Effect of the 'there's a people's pharmacy here' programme on hypertension and diabetes-related mortality
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UFBA Brazil
Publication date: 2023-04-26
Popul. Med. 2023;5(Supplement):A899
Background and objective:
Information about the real prevalence of non-communicable diseases (NCDs) in Brazil, and their rate of treatment and control, remains scarce. Despite the evolution of technologies for medical treatment, some sections of the population do not adhere to it. This study therefore aims to analyse the effect of the ‘There’s a People’s Pharmacy Here’ Programme _(Programa Aqui Tem Farmácia Popular_: ATFP) on hypertension and diabetes-related mortality.

An individualized, descriptive study involving all the dispensation of medication, from 2001 to 2017, for the treatment of diabetes and hypertension, to the users of the Primary Healthcare Network and the pharmacies accredited by the ATFP Programme. We calculated travel patterns from user households to dispensing sites, adopting 3 measures (800, 1,000 and 1,250 metres) to infer “geographically hard to access.” To obtain the differences and their respective significance, we applied Pearson’s Chi-Squared test. Estimates of Prevalence Ratios (PR) were used to ascertain the associations between the independent variables.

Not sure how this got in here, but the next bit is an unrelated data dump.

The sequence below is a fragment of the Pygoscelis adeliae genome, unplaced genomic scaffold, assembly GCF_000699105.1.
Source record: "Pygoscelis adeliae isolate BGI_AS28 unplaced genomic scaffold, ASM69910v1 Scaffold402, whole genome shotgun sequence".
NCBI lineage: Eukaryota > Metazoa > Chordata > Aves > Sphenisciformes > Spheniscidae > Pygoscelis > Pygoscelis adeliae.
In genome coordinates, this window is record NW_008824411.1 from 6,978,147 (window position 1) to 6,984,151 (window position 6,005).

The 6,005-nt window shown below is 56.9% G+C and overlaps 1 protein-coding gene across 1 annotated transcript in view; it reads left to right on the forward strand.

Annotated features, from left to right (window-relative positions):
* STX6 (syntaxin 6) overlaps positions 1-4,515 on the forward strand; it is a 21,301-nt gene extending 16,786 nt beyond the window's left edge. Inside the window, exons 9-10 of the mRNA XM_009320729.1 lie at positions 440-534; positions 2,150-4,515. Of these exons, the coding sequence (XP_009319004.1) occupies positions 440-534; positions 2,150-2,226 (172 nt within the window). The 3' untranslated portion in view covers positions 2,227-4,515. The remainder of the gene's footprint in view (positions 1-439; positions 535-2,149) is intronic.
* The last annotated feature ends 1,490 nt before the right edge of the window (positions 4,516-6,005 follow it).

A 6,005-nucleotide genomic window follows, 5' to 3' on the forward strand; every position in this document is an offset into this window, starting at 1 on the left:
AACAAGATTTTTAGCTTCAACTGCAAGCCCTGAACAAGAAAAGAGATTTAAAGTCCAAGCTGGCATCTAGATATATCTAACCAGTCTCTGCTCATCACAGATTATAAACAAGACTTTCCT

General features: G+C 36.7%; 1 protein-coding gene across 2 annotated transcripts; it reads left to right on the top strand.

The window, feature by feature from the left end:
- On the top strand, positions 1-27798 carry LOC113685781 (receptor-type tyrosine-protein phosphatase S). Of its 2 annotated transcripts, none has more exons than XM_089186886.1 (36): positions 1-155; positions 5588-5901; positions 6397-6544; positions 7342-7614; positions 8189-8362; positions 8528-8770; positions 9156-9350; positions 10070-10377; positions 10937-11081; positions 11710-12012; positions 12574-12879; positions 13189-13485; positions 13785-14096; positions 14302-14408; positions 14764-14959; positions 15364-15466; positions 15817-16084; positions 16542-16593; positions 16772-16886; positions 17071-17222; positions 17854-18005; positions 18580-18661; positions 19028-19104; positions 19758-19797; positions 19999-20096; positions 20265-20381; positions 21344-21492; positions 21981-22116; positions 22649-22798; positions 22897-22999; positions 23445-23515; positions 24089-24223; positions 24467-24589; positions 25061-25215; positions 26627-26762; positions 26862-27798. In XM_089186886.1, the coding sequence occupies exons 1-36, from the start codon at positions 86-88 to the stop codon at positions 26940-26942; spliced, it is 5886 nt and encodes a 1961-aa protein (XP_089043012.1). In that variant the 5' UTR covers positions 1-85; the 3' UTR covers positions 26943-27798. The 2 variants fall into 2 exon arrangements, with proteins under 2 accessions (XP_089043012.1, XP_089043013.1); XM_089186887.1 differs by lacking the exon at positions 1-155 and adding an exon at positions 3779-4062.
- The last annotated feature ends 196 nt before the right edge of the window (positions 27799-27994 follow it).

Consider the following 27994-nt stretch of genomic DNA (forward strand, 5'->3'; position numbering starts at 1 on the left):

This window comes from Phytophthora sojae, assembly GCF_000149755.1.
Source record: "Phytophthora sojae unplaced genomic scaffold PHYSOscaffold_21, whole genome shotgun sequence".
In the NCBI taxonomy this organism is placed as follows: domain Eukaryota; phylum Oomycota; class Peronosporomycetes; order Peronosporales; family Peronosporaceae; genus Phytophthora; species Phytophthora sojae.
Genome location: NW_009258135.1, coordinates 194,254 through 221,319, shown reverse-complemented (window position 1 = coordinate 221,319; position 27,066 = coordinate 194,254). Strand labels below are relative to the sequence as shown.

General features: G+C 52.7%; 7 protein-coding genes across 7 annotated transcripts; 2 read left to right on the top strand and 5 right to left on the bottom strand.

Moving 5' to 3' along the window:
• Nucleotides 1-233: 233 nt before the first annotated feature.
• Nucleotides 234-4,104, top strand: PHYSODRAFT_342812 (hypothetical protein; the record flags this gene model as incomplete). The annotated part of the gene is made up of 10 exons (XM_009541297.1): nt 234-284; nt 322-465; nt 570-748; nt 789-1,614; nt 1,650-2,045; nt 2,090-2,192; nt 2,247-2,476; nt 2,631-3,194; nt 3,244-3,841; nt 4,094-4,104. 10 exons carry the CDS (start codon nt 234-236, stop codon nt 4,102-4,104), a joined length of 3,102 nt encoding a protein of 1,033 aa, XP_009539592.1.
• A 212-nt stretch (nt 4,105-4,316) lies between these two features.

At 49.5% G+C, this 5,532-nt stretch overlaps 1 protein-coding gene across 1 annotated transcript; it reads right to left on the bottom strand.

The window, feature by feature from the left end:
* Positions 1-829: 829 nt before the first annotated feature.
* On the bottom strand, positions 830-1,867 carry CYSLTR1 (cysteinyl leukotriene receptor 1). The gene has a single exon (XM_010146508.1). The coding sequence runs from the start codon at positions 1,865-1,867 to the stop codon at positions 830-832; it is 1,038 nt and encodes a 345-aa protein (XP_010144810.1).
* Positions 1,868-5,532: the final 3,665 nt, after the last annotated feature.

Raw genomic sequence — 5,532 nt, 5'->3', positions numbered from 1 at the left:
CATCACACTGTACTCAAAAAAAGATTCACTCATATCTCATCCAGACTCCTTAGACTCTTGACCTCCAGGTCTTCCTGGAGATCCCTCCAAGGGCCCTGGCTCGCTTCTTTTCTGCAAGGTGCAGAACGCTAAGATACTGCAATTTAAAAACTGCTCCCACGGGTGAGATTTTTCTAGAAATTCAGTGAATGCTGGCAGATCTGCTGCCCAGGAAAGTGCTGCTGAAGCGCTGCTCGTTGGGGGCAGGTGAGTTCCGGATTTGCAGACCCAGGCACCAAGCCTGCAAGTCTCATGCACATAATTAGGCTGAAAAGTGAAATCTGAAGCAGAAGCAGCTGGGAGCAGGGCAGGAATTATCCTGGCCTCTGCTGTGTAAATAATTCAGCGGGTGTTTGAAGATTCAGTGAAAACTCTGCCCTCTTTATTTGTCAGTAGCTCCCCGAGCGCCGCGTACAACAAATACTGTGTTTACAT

Municipality-controlled multivariate models maintained a protective effect for double medication dispensing for both diabetes (9%) and hypertension (11%). Analysis per region enabled confirmation that, for both pathologies, the region with the greatest protective effect against deaths with double medication dispensing was the Southeast. We noted that large municipalities had the most widespread pattern for a reduction in deaths from diabetes, although the same behaviour was not identified for hypertension cases.

In general, it was possible to identify the protective effect of double medication dispensing on admissions and deaths related to diabetes and hypertension, and to determine that the ATFP programme acts as a complementary model to the primary healthcare network. The study outlines the need for a general diagnosis of access to medication and participation in the ATFP program.

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